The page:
Features & Columns
Holiday Gift Guide:
As the march into our modern future continues, we feel a concurrent pull to the traditional and familiar. Sometimes the fusion of tribal with the contemporary can attack the senses, like a barista with stretched earlobes clutching a smartphone.
At the other end of the aesthetic spectrum, we see a movement to humanize minimalism with cues from history to produce fresh expressions of beauty. As we surround ourselves with more devices and amenities, they may as well be easy on the eye and lend some warmth and expression to our surroundings.
The movement to reinterpret the past with contemporary materials has sometimes resulted in such unfortunate imitative products as wood-grained plastic table radios and vinyl cobblestone kitchen floors.
Thankfully, we moved beyond that to use modern polymers to suggest the bygone rather than engage in failed attempts to copy it. Trying to be something you're not is a character flaw in people as well as in manufactured goods.
Freed from the faux-authenticity requirement, we saw Ferruccio Laviani's baroque polycarbonate Bourgie lamp show off its curves on side tables and nightstands nearly a decade ago. And having seen the light, Philips introduced an LED light bulb recently that is bright and beautiful and allows consumers to save up to 80 percent on electricity. With the world's most efficient bulb to fit the Edison thread A19 incandescent profile, Philips has finally given eco-aware consumers an escape from having to twist mercury-poisoned CFL Quetzalcoatls into their light fixtures.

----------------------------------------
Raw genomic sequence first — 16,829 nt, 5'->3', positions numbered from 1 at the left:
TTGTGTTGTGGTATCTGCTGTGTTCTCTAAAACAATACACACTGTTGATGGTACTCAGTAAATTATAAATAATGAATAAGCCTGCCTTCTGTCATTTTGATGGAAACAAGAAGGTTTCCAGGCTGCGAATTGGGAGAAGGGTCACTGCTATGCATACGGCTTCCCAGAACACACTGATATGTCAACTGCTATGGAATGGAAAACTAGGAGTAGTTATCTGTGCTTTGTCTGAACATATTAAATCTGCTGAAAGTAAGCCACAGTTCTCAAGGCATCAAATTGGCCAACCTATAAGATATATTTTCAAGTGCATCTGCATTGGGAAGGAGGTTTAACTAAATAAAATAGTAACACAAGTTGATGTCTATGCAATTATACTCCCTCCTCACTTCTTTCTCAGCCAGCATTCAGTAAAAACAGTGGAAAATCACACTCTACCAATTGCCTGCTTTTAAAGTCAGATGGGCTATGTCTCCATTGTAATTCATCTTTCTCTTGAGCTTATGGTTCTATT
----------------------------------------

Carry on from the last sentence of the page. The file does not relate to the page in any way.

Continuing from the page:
One of the more beautiful products to hit shelves this year is the Menu kettle teapot, a sexy and functional glass jug with Scandinavian-Zen lines and tea egg dangling from an adjustable silicon strap.
Swissvoice's reinvention of the home telephone to look once again like a phone rather than another variation on the beveled corner rectangle is a brilliant devolution. God created handsets to recline comfortably in the palm of a hand, not to be daintily grasped with fingertips and a pinky in the air. A few mobile-phone users can even still remember the day when hands-free conversations could be held simply by cocking one's head toward one's shoulder, rather than pairing a Bluetooth device. Swissvoice's ePure phones come in a cordless land line version or as an accessory handset for mobile users who enjoy comfort and reduced brain-tumor risk.
Even the homely kitchen garbage can has been reinvented as a focal point. At a recent birthday party in Palo Alto, I found myself admiring a friend's combination trash and recycling bin, whose lid quietly dropped down into a flush frame. The end-to-end foot bar that controls the mechanism adds a retro-industrial touch that transforms the cold ultraminimalism of SimpleHuman's other refuse containers. At $287 with tax and shipping, it may be a lot to pay for a garbage bin, but a bargain for a piece of contemporary industrial art.